Non-stop gravel riding from Norway to Portugal: Meet the European Divide Trail

Andy Cox has left his home in south Wales in 2017. Since then he's been linking gravel tracks around Europe

This article was produced in association with Velocio

Imagine leaving everything behind – your home, your possessions, your friends – and starting cycling for days, weeks, months, and years. Imagine cycling, your passion, becoming your purpose. You wake up in the morning, cycle, stop, eat, and sleep. And the next day, you do it all over again. Forever. 

Wouldn't that be the dream?

One person who can answer that question is Andy Cox, who has been doing this since 2017. He'd decided he needed a break from the same old routine and wanted to get on his bike and discover Europe on two wheels – and since then, he hasn't stopped. "I was just a bit bored of the UK," he admits. "And then Brexit came along. And I thought, well, I better just go and see what Europe was like before I didn't have a chance to travel so easily."

However, his initial mission, simply wandering, has also become a service for the growing gravel community. It's also become a project backed by bike companies, like Velocio, Komoot, Bombtrack, Hunt Wheels and Tailfin.

"I left my home in South Wales in the UK in 2017, and I've just ridden randomly around for two years trying to find nice places and ride different routes," says Cox.Cox – who has worked as a bike mechanic, MTB guide and bike shop manager in the past – started by renting out his home to get things going. Those funds helped him for the first four years of his adventure. Then he decided to sell his house to keep cycling.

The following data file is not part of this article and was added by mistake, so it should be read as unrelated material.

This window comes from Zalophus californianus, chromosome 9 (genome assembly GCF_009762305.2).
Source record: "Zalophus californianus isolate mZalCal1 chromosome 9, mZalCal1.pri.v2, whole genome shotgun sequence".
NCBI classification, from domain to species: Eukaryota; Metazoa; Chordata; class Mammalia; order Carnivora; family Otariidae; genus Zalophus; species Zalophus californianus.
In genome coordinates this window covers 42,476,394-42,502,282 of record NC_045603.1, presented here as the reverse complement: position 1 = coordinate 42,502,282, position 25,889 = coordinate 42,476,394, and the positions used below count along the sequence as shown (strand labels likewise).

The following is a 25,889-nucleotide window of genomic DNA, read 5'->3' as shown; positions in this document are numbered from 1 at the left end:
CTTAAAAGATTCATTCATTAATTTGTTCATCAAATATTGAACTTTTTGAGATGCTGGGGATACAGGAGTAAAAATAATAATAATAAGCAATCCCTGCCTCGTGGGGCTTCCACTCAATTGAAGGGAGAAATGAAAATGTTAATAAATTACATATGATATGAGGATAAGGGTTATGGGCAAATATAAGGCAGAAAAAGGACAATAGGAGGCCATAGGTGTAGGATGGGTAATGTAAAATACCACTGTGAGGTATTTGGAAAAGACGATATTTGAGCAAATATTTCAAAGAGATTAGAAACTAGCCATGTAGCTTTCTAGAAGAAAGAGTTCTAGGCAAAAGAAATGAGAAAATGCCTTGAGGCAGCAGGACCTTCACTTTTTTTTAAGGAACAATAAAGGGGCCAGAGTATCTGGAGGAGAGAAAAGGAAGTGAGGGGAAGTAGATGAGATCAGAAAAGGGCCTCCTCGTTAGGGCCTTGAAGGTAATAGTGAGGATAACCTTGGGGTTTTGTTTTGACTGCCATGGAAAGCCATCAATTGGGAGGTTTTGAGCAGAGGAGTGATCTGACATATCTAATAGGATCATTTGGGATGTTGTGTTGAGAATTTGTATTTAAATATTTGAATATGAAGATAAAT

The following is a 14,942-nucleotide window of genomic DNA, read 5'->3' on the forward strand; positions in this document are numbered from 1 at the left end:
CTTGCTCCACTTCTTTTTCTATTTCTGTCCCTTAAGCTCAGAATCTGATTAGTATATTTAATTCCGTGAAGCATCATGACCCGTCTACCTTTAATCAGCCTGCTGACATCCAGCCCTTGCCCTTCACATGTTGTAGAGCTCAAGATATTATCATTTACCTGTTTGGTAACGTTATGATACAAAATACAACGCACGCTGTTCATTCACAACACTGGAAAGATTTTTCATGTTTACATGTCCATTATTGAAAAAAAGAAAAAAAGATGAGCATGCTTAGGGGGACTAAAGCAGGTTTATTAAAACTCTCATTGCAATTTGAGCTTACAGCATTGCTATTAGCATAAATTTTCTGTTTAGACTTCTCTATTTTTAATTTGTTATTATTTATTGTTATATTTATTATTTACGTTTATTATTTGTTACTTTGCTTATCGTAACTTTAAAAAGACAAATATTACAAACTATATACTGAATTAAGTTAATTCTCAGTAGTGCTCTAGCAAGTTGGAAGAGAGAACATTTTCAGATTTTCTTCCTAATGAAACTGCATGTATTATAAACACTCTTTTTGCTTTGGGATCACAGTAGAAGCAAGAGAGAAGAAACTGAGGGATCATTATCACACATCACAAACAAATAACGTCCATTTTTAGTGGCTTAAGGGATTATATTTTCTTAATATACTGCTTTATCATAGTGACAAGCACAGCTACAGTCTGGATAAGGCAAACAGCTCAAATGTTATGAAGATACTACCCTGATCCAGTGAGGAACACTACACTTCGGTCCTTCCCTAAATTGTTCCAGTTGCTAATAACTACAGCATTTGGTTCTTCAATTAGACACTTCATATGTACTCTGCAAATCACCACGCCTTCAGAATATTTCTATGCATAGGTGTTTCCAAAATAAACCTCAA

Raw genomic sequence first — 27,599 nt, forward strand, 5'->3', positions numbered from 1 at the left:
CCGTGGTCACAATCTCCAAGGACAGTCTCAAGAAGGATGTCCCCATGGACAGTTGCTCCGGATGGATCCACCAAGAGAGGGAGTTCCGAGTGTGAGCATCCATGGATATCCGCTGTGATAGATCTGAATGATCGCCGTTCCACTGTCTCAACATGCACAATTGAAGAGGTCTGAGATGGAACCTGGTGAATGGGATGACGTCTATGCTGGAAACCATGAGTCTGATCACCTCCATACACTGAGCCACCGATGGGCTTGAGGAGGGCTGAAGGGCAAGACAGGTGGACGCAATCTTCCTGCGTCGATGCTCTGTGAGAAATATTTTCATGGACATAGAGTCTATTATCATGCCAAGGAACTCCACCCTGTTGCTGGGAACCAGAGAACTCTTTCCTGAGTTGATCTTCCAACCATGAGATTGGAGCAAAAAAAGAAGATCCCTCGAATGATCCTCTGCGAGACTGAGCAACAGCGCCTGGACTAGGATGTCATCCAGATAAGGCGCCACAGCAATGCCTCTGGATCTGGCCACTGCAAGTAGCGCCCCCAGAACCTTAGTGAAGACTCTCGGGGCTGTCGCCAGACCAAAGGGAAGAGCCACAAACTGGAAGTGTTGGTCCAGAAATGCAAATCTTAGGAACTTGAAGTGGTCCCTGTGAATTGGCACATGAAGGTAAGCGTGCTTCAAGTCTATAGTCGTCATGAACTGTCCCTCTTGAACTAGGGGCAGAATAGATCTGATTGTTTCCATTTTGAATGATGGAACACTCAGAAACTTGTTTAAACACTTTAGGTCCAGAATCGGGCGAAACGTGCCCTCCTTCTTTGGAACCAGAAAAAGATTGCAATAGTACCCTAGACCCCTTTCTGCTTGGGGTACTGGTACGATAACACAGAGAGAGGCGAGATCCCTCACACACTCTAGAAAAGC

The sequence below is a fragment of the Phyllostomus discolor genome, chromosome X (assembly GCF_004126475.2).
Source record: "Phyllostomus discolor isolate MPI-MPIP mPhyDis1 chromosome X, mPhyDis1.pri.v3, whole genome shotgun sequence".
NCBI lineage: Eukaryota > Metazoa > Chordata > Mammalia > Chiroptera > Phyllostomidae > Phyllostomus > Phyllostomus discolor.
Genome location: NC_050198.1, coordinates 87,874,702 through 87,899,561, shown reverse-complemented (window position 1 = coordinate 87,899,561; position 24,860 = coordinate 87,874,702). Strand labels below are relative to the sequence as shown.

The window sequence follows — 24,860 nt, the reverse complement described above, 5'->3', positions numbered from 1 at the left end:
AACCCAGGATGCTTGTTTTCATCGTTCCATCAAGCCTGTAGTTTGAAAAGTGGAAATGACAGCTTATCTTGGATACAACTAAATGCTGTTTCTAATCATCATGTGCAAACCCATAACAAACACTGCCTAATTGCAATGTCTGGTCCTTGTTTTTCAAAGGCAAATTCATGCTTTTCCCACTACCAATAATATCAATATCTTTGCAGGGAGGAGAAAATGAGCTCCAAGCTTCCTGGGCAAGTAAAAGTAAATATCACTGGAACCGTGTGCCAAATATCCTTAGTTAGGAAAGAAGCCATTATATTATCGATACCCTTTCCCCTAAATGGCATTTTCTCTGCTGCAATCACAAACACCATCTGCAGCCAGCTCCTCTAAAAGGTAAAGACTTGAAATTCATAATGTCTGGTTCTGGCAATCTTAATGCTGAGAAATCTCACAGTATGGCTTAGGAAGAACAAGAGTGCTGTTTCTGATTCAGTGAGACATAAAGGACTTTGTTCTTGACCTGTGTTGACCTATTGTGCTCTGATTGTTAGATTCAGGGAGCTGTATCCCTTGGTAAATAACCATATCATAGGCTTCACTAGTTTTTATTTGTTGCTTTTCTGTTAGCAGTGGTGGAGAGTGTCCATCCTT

"I've done some rubbish jobs in the past, and I've made this job myself," he says. "So I figured, well, if I'm spending some money now on doing this, this thing that I love, then, you know, so be it."

Cox had originally decided to cycle without real purpose for eight months of the year and rest for the other four, which is still his routine these days.

However, his rides across Europe started to connect and link somehow. The random unpaved tracks Coz was cycling on evolved, bit by bit, into a long parcours dividing the European continent, north to south. That was the beginning of the European Divide Trail, a 7.500 km of unpaved roads stretching from Grense Jakobselv, a small village on the Barents Sea in the far north of Norway, to Cabo São Vicente, Portugal's and Europe's southwesternmost point.

Yet, despite having been on the road since 2017, Cox – courtesy of the pandemic, too – was only able to finish its own European crossing last year. 

"Last year, I finished it and released it, but only one person wrote the whole thing, a Czech woman named Jana Liška," he says. "But it didn't go that well because I had some issues with the routing. I was making sure that all of the turnings were right. Still, when you have 7,500 km, inevitably, some turnings will not be perfect."Cox left Norway in August and arrived in Portugal in November, but he says it was already a bit cold. That's why he suggests people start the trail in late May or early June (if beginning in Norway) or – if they kick off from Portugal and then head up north – from late March or early April.